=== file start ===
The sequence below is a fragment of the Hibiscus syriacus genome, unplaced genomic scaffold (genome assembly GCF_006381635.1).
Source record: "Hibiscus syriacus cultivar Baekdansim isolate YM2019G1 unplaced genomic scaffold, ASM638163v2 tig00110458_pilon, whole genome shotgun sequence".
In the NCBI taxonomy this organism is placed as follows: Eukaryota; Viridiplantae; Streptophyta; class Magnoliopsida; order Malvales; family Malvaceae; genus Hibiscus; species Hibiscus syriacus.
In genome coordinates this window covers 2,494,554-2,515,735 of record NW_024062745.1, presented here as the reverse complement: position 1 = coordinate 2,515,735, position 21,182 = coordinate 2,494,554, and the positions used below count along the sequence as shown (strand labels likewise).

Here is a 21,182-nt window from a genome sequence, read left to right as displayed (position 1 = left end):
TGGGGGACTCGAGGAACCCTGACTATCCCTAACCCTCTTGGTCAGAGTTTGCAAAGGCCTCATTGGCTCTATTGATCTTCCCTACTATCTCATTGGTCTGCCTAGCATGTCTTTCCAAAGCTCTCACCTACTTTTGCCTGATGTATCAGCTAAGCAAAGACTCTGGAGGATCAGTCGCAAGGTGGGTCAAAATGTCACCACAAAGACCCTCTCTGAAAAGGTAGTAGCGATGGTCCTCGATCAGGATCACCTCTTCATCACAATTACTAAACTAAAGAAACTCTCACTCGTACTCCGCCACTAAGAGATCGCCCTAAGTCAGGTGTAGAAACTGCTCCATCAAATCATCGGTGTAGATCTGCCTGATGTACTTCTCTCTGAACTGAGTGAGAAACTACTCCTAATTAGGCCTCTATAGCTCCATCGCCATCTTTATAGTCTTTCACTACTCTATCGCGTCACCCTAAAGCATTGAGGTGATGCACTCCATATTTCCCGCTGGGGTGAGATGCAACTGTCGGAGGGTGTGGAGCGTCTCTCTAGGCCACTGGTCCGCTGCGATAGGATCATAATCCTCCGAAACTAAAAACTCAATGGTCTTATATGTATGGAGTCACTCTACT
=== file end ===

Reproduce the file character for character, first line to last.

The sequence below is a fragment of the Hibiscus syriacus genome, unplaced genomic scaffold (genome assembly GCF_006381635.1).
Source record: "Hibiscus syriacus cultivar Baekdansim isolate YM2019G1 unplaced genomic scaffold, ASM638163v2 tig00110458_pilon, whole genome shotgun sequence".
In the NCBI taxonomy this organism is placed as follows: Eukaryota; Viridiplantae; Streptophyta; class Magnoliopsida; order Malvales; family Malvaceae; genus Hibiscus; species Hibiscus syriacus.
In genome coordinates this window covers 2,494,554-2,515,735 of record NW_024062745.1, presented here as the reverse complement: position 1 = coordinate 2,515,735, position 21,182 = coordinate 2,494,554, and the positions used below count along the sequence as shown (strand labels likewise).

Here is a 21,182-nt window from a genome sequence, read left to right as displayed (position 1 = left end):
TGGGGGACTCGAGGAACCCTGACTATCCCTAACCCTCTTGGTCAGAGTTTGCAAAGGCCTCATTGGCTCTATTGATCTTCCCTACTATCTCATTGGTCTGCCTAGCATGTCTTTCCAAAGCTCTCACCTACTTTTGCCTGATGTATCAGCTAAGCAAAGACTCTGGAGGATCAGTCGCAAGGTGGGTCAAAATGTCACCACAAAGACCCTCTCTGAAAAGGTAGTAGCGATGGTCCTCGATCAGGATCACCTCTTCATCACAATTACTAAACTAAAGAAACTCTCACTCGTACTCCGCCACTAAGAGATCGCCCTAAGTCAGGTGTAGAAACTGCTCCATCAAATCATCGGTGTAGATCTGCCTGATGTACTTCTCTCTGAACTGAGTGAGAAACTACTCCTAATTAGGCCTCTATAGCTCCATCGCCATCTTTATAGTCTTTCACTACTCTATCGCGTCACCCTAAAGCATTGAGGTGATGCACTCCATATTTCCCGCTGGGGTGAGATGCAACTGTCGGAGGGTGTGGAGCGTCTCTCTAGGCCACTGGTCCGCTGCGATAGGATCATAATCCTCCGAAACTAAAAACTCAATGGTCTTATATGTATGGAGTCACTCTACT